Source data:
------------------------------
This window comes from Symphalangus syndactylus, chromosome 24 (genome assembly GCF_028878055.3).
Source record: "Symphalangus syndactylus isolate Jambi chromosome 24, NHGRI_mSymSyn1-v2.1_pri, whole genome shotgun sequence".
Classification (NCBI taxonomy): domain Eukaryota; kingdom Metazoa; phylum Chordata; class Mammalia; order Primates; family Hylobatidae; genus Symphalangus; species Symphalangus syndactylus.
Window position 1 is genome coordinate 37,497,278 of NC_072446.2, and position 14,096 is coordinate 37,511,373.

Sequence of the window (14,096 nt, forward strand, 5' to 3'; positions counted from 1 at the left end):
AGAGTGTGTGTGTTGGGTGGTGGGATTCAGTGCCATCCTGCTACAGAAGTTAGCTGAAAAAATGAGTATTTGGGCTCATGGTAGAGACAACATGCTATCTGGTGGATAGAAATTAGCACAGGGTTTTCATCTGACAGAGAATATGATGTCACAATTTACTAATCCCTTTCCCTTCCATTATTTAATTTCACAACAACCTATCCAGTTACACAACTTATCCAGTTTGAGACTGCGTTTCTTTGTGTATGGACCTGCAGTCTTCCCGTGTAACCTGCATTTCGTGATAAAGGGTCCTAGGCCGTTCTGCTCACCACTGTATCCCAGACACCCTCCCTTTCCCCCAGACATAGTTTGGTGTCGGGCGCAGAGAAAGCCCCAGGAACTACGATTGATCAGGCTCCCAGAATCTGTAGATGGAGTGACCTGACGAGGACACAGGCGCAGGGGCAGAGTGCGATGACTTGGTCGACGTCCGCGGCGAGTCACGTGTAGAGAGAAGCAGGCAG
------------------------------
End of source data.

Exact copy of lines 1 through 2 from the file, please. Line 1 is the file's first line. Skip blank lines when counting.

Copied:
This window comes from Symphalangus syndactylus, chromosome 24 (genome assembly GCF_028878055.3).
Source record: "Symphalangus syndactylus isolate Jambi chromosome 24, NHGRI_mSymSyn1-v2.1_pri, whole genome shotgun sequence".